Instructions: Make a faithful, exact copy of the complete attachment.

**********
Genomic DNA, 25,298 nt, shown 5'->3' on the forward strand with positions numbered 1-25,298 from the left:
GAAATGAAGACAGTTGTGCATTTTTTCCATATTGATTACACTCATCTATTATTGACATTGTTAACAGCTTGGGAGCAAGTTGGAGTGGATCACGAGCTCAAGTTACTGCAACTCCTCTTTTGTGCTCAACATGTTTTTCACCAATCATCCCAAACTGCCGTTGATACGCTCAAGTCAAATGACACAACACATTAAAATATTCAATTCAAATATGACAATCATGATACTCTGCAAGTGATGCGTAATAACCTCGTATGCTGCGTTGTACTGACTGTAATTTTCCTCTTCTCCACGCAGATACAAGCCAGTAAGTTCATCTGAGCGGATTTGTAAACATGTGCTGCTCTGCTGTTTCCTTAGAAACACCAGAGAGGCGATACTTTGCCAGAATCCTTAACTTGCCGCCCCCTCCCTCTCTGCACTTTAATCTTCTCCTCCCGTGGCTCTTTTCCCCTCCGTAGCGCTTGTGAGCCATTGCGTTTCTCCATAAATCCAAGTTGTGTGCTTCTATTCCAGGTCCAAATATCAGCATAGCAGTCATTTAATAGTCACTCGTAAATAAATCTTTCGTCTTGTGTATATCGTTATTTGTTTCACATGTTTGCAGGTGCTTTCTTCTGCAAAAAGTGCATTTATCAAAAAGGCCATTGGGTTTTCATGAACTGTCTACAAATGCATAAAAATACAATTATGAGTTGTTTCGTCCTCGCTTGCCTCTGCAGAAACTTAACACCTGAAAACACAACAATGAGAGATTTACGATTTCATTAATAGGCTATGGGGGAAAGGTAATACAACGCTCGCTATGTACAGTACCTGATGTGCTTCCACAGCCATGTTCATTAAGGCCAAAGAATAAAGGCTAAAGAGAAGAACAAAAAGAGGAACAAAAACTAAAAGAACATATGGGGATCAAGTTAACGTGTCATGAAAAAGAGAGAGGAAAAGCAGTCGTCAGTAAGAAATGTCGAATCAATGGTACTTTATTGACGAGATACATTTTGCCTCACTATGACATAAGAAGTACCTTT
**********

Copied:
Genomic DNA, 25,298 nt, shown 5'->3' on the forward strand with positions numbered 1-25,298 from the left:
GAAATGAAGACAGTTGTGCATTTTTTCCATATTGATTACACTCATCTATTATTGACATTGTTAACAGCTTGGGAGCAAGTTGGAGTGGATCACGAGCTCAAGTTACTGCAACTCCTCTTTTGTGCTCAACATGTTTTTCACCAATCATCCCAAACTGCCGTTGATACGCTCAAGTCAAATGACACAACACATTAAAATATTCAATTCAAATATGACAATCATGATACTCTGCAAGTGATGCGTAATAACCTCGTATGCTGCGTTGTACTGACTGTAATTTTCCTCTTCTCCACGCAGATACAAGCCAGTAAGTTCATCTGAGCGGATTTGTAAACATGTGCTGCTCTGCTGTTTCCTTAGAAACACCAGAGAGGCGATACTTTGCCAGAATCCTTAACTTGCCGCCCCCTCCCTCTCTGCACTTTAATCTTCTCCTCCCGTGGCTCTTTTCCCCTCCGTAGCGCTTGTGAGCCATTGCGTTTCTCCATAAATCCAAGTTGTGTGCTTCTATTCCAGGTCCAAATATCAGCATAGCAGTCATTTAATAGTCACTCGTAAATAAATCTTTCGTCTTGTGTATATCGTTATTTGTTTCACATGTTTGCAGGTGCTTTCTTCTGCAAAAAGTGCATTTATCAAAAAGGCCATTGGGTTTTCATGAACTGTCTACAAATGCATAAAAATACAATTATGAGTTGTTTCGTCCTCGCTTGCCTCTGCAGAAACTTAACACCTGAAAACACAACAATGAGAGATTTACGATTTCATTAATAGGCTATGGGGGAAAGGTAATACAACGCTCGCTATGTACAGTACCTGATGTGCTTCCACAGCCATGTTCATTAAGGCCAAAGAATAAAGGCTAAAGAGAAGAACAAAAAGAGGAACAAAAACTAAAAGAACATATGGGGATCAAGTTAACGTGTCATGAAAAAGAGAGAGGAAAAGCAGTCGTCAGTAAGAAATGTCGAATCAATGGTACTTTATTGACGAGATACATTTTGCCTCACTATGACATAAGAAGTACCTTT